Facebook is looking to its army of users to alert it to phishing attempts on emails sent to its users with Facebook email addresses.
Since Facebook changed everyone's email address to [User profile name]@Facebook.com it opened up its users to potential spam and phishing attacks. If you know the person’s Facebook profile name, you can send them an email from outside of Facebook.
This could be a spammers dream and a nightmare for Facebook if its user's accounts get compromised.
It is simple to scrape the Facebook user profile name, append @Facebook.com onto it and mass mail who you want to. Careless users can then introduce replicating worms and other malicious apps into Facebook just by clicking on the link in their email.
The trouble is that many Facebook users are not aware that their email address has been changed. Have a look at the profiles of your Facebook friends. All of my friends who do not work in technology display their Facebook address as their default email address.
Facebook delivers mails from people who are not your friends to the ‘Other’ email folder. If you have never seen this folder it can be found under the Messages folder on the left hand side of your Facebook page.
If the mail is received from a friend, then it appears in the Messages folder. Hyperlinks and images are hidden by default. The email initially appears as plain text. Clicking on the 'Show hidden text' link shows the fully formatted email, hyperlinks and embedded images.
Fortunately all of the non-techy friends that I asked were not aware that they had an ‘other’ folder. Hopefully these people would be unaware if they received external emails into this folder. But if they do, there is help at hand.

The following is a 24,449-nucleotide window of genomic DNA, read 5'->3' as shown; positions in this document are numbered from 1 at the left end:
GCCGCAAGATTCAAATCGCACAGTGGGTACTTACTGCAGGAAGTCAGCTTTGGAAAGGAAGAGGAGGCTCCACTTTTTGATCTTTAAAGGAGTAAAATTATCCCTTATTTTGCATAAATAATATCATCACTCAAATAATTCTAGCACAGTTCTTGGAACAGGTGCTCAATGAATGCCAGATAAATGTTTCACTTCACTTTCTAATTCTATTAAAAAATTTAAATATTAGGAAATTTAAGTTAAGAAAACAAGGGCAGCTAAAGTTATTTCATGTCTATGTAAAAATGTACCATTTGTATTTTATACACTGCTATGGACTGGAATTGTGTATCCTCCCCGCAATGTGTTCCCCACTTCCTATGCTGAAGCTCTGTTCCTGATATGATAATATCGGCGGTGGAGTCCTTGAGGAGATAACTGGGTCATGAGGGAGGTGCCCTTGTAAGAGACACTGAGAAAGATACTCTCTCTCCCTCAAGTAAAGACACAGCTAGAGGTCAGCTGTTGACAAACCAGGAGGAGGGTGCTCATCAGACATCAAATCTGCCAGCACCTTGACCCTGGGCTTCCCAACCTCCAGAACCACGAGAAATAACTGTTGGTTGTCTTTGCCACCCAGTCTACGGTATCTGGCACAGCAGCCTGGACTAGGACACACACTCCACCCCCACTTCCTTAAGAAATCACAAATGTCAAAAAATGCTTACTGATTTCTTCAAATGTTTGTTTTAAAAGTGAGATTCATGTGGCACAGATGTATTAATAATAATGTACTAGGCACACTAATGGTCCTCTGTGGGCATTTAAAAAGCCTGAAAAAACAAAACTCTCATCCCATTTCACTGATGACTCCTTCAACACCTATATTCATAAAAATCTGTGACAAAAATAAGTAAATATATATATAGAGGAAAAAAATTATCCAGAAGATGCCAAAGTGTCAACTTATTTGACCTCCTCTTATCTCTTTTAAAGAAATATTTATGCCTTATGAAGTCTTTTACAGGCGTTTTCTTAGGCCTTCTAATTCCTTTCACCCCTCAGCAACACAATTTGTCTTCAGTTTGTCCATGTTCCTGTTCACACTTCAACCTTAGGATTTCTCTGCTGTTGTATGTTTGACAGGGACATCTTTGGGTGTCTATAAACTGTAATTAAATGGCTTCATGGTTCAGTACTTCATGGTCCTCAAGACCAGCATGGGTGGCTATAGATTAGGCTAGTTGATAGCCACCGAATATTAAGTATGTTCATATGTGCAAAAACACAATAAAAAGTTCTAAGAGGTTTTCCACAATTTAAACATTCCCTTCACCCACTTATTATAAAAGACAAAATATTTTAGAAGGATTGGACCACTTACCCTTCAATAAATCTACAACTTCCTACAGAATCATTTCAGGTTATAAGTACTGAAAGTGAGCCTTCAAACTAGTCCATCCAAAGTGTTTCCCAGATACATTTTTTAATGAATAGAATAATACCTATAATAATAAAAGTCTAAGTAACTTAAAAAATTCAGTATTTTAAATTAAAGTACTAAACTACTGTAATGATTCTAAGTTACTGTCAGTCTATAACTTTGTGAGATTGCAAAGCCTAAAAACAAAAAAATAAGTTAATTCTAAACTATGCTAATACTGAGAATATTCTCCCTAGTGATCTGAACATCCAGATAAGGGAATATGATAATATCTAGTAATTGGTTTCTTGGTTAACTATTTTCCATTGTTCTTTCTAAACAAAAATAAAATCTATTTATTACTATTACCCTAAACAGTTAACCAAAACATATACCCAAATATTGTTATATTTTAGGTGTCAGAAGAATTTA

Facebook is asking its users to report any suspicious activity such as phishing attempts.
If users are suspicious about any messages they receive into their inbox, they can report the message by sending it to firstname.lastname@example.org. Facebook has set up a new reporting channel to complement its existing systems in place which are designed to detect attempts to steal Facebook user login information.
Facebook will then investigate and request 'browser blacklisting and site takedowns where appropriate’. Facebook also says it will work with its eCrime team to ensure they ‘hold bad actors accountable’
Facebook advises its users to:
- Be suspicious of any email with urgent requests for login or financial information, and remember, unless the email is digitally signed, you can't be sure it wasn't forged or 'spoofed'.
- Don't use the links in an email, instant message, or chat to get to any web page if you suspect the message might not be authentic or you don't trust the sender, instead navigate to the website directly.
The challenge is that Facebook has hidden this information in its Security notes. This is not an area where the average user is likely to visit. Facebook should place an alert at the top of the home page drawing user's attention to the importance being vigilant and careful.
Hiding this page away does not show the duty of care that Facebook should show to its users -- especially if it wants to avoid the potential consequences of a password or account breach.
It is only a matter of time before someone tries it…